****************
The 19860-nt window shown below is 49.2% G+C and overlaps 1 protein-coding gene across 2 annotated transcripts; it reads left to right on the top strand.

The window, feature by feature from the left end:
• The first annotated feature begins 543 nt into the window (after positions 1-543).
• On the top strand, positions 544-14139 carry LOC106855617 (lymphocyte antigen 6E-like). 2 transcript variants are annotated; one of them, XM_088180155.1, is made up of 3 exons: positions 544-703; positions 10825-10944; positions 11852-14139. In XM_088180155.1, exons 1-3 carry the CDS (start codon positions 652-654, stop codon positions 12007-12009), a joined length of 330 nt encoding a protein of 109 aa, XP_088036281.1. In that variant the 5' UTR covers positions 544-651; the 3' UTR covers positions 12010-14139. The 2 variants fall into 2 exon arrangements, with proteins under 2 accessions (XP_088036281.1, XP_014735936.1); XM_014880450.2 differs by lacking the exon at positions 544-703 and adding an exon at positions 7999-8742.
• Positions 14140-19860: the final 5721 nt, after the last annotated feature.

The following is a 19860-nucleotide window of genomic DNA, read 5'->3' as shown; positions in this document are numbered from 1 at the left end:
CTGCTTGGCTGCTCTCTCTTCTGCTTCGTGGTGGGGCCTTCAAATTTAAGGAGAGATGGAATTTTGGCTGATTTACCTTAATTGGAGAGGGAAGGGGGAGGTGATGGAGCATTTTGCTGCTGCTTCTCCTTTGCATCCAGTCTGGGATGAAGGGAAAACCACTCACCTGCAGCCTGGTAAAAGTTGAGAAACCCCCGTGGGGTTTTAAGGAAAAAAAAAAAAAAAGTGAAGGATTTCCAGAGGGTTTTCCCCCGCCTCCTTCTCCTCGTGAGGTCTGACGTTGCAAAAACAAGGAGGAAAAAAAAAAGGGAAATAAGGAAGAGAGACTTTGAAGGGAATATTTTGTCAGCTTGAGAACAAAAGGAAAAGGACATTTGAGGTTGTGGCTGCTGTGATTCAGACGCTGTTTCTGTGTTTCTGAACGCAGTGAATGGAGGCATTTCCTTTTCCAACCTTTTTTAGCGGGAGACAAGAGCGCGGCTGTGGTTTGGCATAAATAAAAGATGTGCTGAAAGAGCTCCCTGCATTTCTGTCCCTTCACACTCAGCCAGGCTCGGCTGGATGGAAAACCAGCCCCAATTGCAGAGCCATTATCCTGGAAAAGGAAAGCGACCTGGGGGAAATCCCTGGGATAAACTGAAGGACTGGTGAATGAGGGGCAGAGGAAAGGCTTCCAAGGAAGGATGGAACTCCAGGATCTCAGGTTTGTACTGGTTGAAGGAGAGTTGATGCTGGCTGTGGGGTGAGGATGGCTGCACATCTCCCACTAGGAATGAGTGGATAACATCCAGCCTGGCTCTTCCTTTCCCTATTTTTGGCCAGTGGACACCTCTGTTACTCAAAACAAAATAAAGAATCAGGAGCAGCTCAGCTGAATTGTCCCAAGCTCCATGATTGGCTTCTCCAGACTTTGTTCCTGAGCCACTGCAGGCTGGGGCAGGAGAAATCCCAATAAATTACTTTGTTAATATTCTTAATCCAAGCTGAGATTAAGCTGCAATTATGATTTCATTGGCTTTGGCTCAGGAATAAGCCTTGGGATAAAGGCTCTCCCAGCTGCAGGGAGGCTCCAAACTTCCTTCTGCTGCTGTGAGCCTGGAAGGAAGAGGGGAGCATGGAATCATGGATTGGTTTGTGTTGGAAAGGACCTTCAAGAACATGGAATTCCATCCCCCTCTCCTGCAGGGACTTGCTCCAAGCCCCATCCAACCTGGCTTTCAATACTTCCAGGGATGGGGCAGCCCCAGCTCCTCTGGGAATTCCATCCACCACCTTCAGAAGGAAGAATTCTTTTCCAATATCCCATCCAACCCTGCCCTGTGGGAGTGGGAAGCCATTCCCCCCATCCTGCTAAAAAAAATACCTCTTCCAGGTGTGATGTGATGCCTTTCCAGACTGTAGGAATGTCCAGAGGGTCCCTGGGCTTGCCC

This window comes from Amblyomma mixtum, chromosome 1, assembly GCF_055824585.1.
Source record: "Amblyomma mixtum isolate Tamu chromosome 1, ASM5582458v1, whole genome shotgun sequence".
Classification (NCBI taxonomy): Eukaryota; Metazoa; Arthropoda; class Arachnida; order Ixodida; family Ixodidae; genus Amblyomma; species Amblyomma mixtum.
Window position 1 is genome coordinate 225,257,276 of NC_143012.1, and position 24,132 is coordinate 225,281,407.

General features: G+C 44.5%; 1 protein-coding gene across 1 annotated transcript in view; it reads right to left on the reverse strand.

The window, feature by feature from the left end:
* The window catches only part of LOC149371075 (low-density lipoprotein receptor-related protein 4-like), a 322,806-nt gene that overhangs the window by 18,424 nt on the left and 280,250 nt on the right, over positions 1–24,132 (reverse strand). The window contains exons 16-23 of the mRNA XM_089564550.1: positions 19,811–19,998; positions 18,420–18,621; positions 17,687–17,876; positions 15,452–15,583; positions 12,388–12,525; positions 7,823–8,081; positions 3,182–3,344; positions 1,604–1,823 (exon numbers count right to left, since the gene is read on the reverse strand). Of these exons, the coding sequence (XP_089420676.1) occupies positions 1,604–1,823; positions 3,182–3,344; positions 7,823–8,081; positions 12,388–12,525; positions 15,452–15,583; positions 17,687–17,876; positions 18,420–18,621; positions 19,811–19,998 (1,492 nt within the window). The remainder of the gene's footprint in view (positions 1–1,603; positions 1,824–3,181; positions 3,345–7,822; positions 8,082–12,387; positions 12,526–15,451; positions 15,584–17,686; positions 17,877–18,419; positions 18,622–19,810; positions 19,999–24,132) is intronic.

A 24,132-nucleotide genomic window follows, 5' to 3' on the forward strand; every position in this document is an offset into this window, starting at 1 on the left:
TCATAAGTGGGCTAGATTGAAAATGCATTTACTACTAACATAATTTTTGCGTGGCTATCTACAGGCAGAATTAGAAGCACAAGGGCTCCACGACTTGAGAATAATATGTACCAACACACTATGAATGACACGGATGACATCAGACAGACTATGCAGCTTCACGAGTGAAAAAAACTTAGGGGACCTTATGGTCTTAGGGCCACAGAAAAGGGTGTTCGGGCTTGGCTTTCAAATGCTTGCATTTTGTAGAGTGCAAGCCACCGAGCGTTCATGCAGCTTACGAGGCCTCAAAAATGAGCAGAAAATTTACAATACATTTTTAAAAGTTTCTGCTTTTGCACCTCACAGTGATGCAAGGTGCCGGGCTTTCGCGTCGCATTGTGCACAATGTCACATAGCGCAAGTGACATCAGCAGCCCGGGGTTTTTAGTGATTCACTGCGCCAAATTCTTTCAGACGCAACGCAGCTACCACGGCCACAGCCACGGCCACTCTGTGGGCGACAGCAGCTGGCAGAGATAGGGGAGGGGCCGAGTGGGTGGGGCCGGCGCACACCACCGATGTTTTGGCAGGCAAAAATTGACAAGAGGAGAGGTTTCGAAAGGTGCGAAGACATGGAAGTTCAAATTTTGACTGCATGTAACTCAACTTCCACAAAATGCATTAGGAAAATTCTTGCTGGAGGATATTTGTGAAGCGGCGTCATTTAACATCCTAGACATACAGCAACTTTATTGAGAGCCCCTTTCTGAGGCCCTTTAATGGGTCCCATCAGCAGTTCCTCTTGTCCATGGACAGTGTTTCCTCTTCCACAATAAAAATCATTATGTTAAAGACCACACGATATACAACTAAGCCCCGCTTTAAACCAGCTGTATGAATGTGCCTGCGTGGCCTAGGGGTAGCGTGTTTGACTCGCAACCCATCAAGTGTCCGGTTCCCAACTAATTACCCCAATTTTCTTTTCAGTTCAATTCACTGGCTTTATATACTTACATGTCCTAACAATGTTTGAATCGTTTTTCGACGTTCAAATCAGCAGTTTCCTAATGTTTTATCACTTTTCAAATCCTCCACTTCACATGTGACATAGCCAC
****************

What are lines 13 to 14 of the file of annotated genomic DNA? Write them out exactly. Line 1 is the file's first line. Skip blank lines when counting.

The window, feature by feature from the left end:
* The window catches only part of LOC149371075 (low-density lipoprotein receptor-related protein 4-like), a 322,806-nt gene that overhangs the window by 18,424 nt on the left and 280,250 nt on the right, over positions 1–24,132 (reverse strand). The window contains exons 16-23 of the mRNA XM_089564550.1: positions 19,811–19,998; positions 18,420–18,621; positions 17,687–17,876; positions 15,452–15,583; positions 12,388–12,525; positions 7,823–8,081; positions 3,182–3,344; positions 1,604–1,823 (exon numbers count right to left, since the gene is read on the reverse strand). Of these exons, the coding sequence (XP_089420676.1) occupies positions 1,604–1,823; positions 3,182–3,344; positions 7,823–8,081; positions 12,388–12,525; positions 15,452–15,583; positions 17,687–17,876; positions 18,420–18,621; positions 19,811–19,998 (1,492 nt within the window). The remainder of the gene's footprint in view (positions 1–1,603; positions 1,824–3,181; positions 3,345–7,822; positions 8,082–12,387; positions 12,526–15,451; positions 15,584–17,686; positions 17,877–18,419; positions 18,622–19,810; positions 19,999–24,132) is intronic.